California’s severe drought and statewide conservation mandate provided an opportunity to analyze the effects of pricing strategies as a tool to curb water use. In 2015, the State Water Resources Control Board was charged with implementing a reduction of 25 percent on the state’s local water supply agencies. One of the strategies the Board suggested to local agencies was to look at ways rate structures could provide a financial incentive, also known as a price signal, to customers to conserve water.

Did water agencies with higher price signals achieve greater water savings than others? In some cases, yes. But not always.

A team from the Environmental Finance Center at the University of North Carolina at Chapel Hill analyzed data on hundreds of California water agencies’ water pricing, residential water use, and production data from the mandatory conservation period from June 2015 to May 2016, resulting in three key takeaways for one major conclusion: no single pricing strategy works for every agency in reducing water use. Continue reading

Reclaiming Our Water: A Partnership

How the Use of Reclaimed Water Can Help Conserve Millions of Gallons of Water Every Year.

Post by Ryan Rinehart

Ryan is a fellow in the 2018 Leaders in Environment and Finance (LEAF) program. As part of this fellowship, Ryan spent summer 2018 assisting UNC Energy Services in evaluating irrigation supply options to expand the reclaimed water mains at UNC-Chapel Hill to help reduce the school’s potable water intake and reduce expenditure on utility services.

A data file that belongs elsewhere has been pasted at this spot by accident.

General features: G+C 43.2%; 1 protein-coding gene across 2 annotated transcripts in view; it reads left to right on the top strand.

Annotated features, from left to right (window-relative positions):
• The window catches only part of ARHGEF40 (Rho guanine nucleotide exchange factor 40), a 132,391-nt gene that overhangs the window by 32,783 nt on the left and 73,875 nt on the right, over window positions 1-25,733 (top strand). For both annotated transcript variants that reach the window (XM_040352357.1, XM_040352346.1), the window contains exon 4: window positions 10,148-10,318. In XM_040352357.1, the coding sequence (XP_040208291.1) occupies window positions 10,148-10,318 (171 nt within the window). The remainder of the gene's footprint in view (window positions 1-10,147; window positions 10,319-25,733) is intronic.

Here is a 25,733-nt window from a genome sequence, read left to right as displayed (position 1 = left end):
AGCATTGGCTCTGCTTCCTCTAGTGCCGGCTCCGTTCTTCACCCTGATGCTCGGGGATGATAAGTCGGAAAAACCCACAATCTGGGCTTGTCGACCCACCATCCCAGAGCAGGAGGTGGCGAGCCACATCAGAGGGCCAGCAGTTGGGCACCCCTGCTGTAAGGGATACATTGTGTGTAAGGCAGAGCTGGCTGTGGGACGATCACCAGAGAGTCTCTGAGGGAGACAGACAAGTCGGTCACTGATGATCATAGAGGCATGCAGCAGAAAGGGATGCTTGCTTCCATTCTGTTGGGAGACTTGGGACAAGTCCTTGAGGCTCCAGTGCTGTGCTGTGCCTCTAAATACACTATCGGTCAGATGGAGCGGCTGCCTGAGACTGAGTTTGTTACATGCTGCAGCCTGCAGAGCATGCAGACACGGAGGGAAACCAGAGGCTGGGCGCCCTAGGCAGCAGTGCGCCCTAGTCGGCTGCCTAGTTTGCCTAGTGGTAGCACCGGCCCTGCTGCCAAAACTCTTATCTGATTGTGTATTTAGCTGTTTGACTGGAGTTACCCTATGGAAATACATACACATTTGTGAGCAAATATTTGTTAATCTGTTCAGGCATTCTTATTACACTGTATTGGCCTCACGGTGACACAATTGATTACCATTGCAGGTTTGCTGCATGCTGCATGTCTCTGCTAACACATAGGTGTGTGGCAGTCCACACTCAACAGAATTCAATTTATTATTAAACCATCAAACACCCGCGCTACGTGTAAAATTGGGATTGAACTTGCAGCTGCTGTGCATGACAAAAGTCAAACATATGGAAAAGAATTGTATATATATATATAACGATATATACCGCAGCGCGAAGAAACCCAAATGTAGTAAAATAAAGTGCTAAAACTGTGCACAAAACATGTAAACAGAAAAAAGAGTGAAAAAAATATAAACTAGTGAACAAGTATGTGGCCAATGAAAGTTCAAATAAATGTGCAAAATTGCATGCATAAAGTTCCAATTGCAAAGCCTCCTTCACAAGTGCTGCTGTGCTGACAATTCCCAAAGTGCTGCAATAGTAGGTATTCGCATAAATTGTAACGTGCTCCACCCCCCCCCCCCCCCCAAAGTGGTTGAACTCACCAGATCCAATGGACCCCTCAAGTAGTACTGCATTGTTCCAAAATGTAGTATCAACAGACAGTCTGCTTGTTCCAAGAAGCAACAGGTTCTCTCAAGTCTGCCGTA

It’s no news to readers of the Environmental Finance Blog that clean water is a precious, finite resource. During the years 2001-2002 and 2007-2008, North Carolina experienced the worst droughts ever recorded in state history.  After the severe drought in 2001-2002, the University of North Carolina at Chapel Hill partnered with the Orange Water and Sewer Authority (OWASA) to evaluate the feasibility of using reclaimed water at UNC-Chapel Hill, resulting in a partnership to build a reclaimed water system.

The reclaimed water treatment facility is located at the OWASA wastewater treatment plant, and a pipeline to campus allows the University to reduce the use of potable water for non-potable uses, and leave more potable water for human consumption. But what  is reclaimed water and how can it benefit a community? Continue reading

The Internet of Things and the Water World

Post Authored by Elizabeth Kendrick

Our previous post brought you Dr. Christine Boyle, founder and CEO of Valor Water Analytics (Valor), which works with utilities worldwide to introduce technologies that drive efficiency and set a new bar for how utilities understand and utilize data. The analytics company has built a suite of software aiming to bring big data solutions to water utilities in order to improve their financial and water resource sustainability. Valor’s “Hidden Revenue Locator” product is widely recognized as a best-in-class technology for automated loss detection. Valor and its tools provide a fantastic example of how data can be transformed into useful information through the Internet of Things. Continue reading